“I believe legends and myths are largely made of truth …”

~ Tolkien

Tolkien's monogram, and Tolkien Estate trademark

Tolkien’s monogram, and Tolkien Estate trademark (Photo credit: Wikipedia)

 


It’s Always Too Early …

“It’s always too early to quit.”

Norman Vincent Peale

Norman Vincent Peale, Christian preacher and a...

Norman Vincent Peale, Christian preacher and author of The Power of Positive Thinking (Photo credit: Wikipedia)


What’s In An Editor? Part 2. (How Do You Feel?)

Pre-Final edits are in full swing, so forgive my sporadic blog posts of late. The writing pendulum is searching for the mid-point.

Turns out real editing with changes and revisions takes a while. Add in a deadline and … yeah, it’s a time stretch. With that in mind, I’m continuing my What’s In An Editor post series (a spin-off of What’s In A Beta Reader). And since I’m new to the editing game, it will be a work in progress. Here we go:

I keep asking myself, “How would you feel?” Or, “What does that look like?”

Feelings are hard to write. For me. Well, I should reword. Feelings are hard to show in my writing. It’s a point of head banging lately. Rewriting sections to show instead of tell. Showing say … scrutiny, for example, causes my head to ache. How would I show scrutiny? It’s a good question. One that I’m working on.

The Emotion Thesaurus by Angela Ackerman & Becca Puglisi is an invaluable tool. One that I use from time to time (more often lately). It doesn’t, however, give a writer all the answers. It simply leads them a bit farther down the ‘expressive’ path. After that, showing is still in the mind of the writer. Showing without repetition … harder still.

I’ll move back to my example. The sentence I needed to alter per my editor was this one: I scrutinized both of them. 

So, how do I show scrutiny?

Here’s the definition: A critical observation or examination.

I could have my character shake his/her head, but I do a lot of head shaking (it’s an easy and probably overdone fix).  I could have a disbelieving eye roll (also a bit overdone even though I like eye rolling). How about narrowing eyes? That works. When we are skeptical of someone’s behavior we narrow our eyes in disbelief.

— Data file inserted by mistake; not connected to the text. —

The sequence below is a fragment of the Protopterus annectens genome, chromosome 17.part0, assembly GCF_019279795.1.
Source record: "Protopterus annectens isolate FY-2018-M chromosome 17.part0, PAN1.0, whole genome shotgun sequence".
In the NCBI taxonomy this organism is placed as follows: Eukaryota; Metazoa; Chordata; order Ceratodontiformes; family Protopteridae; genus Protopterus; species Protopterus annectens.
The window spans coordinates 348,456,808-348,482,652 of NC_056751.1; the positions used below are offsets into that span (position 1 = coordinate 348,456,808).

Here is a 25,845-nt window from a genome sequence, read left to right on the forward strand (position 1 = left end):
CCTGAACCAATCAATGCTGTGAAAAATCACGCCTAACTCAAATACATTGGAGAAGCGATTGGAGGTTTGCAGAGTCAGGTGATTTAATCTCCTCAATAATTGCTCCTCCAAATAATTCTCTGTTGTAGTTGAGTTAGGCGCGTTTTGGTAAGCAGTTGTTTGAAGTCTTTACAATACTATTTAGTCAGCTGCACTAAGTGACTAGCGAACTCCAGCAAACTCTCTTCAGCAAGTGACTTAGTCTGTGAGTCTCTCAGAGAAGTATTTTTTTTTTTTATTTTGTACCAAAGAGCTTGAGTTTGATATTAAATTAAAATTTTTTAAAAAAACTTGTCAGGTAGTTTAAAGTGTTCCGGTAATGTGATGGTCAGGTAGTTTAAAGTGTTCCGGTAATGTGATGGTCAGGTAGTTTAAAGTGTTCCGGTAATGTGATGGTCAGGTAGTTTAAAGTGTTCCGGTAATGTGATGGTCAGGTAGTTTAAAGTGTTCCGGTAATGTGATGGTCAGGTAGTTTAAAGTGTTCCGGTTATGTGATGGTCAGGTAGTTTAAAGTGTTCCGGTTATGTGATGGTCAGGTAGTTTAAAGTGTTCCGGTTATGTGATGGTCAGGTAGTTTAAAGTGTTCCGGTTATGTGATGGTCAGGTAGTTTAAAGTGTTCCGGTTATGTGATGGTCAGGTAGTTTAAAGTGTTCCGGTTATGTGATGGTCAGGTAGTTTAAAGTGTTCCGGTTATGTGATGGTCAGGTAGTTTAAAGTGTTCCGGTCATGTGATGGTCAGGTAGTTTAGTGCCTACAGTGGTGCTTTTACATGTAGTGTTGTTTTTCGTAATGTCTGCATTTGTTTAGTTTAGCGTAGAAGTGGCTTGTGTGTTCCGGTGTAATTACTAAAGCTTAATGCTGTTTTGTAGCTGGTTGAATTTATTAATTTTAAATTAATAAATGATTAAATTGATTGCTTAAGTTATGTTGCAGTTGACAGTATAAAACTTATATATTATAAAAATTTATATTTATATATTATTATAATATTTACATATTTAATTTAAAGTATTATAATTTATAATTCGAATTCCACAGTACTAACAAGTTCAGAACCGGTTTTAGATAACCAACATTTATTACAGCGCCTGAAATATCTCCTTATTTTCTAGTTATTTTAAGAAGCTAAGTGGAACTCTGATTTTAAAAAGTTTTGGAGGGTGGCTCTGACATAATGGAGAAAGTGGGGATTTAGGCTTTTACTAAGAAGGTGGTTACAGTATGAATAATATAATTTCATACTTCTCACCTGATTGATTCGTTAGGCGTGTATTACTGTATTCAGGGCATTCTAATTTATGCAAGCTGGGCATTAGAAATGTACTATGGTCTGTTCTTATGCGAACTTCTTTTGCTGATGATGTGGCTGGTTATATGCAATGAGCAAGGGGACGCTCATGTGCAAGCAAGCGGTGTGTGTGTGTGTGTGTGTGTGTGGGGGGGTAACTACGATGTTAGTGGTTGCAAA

Still, it’s a crap shoot. Seeing eye to eye on every little detail is unlikely when it comes to editing, but your words should feel right. Put yourself in your characters shoes and ask yourself, “How do I feel?”

Nobody said editing would be easy.

WRITE ON, WRITERS!


What’s In An Editor?

Grammar police

Grammar police (Photo credit: the_munificent_sasquatch)

An interesting thing happens when you work with an editor. You are quickly reminded (or I am) that although you may be a good storyteller and okay grammatically, becoming a terrific storyteller and a grammatical whiz, is quite another animal. Patience reigns. Glad my editor has a lot of it. 😉

WRITE ON, WRITERS!

** The homonym police got me…. reins vs. reigns. See what I mean about editing? Thanks, Carol. 😉


It’s Official!

 I can finally talk again and share my big news! Details below:

Laney McMann signs three-book contract with J. Taylor Publishing for her Fire Born trilogy, a dark, Young Adult Urban Fantasy/Paranormal Romance series, including TIED, TORN and TRUE.

Apex, NC – October 24, 2012 – With a passion for the supernatural and all things magical, Laney McMann developed a voracious appetite for reading fantasy at a young age. By the time she reached her teens, Laney had accumulated notebooks full of poems which led to short stories and finally novels, specifically in the young adult dark fantasy, paranormal romance, and mythology genres.

“A lifelong love of writing fantasy led me to write TIED, ” says Laney. “TORN and TRUE naturally followed.”

That love of writing brought her to J. Taylor Publishing. “The premise of the Fire Borns compelled us to read TIED, the first of the trilogy, ” says J. Taylor Publishing, adding, “and the romantic possibilities, and intrinsic conflict placed up on the main characters won us over. We had absolutely no hesitation contracting this work.”